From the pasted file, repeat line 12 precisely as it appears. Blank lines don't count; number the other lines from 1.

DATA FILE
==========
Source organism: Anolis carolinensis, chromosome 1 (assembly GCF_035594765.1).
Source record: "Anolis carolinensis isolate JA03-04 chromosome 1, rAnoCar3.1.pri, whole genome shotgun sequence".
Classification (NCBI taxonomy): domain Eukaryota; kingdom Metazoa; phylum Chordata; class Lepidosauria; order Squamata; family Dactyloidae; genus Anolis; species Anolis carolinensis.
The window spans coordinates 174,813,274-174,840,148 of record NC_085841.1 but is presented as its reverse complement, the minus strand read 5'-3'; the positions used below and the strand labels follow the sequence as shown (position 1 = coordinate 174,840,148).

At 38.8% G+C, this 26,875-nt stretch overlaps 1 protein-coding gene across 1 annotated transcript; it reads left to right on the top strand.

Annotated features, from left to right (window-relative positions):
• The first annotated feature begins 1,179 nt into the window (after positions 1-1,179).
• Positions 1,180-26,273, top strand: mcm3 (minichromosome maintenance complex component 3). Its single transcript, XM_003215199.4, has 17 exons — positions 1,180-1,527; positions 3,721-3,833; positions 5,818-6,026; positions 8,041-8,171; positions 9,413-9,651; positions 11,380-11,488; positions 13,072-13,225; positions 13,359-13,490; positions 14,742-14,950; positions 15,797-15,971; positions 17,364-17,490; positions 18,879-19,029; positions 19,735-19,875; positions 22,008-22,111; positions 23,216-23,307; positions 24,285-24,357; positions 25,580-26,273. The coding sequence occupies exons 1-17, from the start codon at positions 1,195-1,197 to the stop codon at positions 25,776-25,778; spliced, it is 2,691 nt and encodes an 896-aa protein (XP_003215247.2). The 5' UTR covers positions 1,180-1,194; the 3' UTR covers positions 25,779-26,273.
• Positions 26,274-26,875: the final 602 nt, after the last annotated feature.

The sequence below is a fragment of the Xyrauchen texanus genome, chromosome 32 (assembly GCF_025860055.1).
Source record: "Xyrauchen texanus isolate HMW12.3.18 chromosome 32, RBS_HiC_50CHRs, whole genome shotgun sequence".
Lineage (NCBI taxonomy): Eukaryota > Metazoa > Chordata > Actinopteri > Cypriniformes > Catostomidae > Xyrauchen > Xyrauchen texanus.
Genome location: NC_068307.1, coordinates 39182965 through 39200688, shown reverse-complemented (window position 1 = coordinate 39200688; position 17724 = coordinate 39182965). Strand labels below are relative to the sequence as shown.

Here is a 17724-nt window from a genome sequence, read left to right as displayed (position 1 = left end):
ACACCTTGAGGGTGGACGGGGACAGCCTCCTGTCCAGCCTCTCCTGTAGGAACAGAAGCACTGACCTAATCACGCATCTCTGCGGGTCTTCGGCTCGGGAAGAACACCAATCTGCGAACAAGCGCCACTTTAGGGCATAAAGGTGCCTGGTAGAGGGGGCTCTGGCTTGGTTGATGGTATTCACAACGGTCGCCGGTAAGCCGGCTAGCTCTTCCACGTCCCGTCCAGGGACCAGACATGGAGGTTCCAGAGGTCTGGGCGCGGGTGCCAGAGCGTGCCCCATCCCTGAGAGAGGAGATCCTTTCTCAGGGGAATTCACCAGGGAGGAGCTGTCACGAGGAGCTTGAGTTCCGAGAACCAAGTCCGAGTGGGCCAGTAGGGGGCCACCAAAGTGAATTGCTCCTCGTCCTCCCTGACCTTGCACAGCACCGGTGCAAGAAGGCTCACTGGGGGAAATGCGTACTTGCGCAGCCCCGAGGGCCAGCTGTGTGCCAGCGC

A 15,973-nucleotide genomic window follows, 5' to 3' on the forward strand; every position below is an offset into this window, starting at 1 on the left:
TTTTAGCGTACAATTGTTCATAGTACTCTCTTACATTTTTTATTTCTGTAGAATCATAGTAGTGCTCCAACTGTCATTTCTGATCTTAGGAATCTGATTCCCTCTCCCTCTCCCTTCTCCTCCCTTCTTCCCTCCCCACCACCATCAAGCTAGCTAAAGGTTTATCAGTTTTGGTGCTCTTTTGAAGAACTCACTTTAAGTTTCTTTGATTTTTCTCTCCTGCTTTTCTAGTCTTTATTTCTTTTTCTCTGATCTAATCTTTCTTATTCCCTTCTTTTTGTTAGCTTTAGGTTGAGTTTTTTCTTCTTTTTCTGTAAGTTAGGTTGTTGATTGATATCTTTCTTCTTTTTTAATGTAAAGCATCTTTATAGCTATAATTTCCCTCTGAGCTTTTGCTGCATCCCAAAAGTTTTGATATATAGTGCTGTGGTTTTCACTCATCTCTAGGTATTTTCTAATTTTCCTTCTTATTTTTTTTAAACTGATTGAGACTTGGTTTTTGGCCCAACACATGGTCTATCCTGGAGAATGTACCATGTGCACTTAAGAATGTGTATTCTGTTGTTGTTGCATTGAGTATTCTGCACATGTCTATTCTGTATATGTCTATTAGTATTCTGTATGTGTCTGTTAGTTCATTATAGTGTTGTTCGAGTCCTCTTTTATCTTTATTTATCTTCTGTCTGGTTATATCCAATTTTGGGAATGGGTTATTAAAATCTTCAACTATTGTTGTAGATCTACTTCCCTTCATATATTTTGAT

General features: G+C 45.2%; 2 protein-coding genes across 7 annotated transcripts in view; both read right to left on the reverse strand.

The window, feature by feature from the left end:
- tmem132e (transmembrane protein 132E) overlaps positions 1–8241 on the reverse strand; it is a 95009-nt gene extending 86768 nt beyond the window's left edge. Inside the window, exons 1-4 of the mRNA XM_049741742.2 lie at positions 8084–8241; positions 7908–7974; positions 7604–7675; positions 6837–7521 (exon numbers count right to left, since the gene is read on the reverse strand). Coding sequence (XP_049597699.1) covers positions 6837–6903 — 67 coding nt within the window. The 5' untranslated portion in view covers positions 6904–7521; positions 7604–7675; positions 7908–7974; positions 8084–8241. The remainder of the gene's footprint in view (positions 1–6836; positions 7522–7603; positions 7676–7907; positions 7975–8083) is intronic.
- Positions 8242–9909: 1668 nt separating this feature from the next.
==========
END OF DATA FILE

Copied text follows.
Lineage (NCBI taxonomy): Eukaryota > Metazoa > Chordata > Actinopteri > Cypriniformes > Catostomidae > Xyrauchen > Xyrauchen texanus.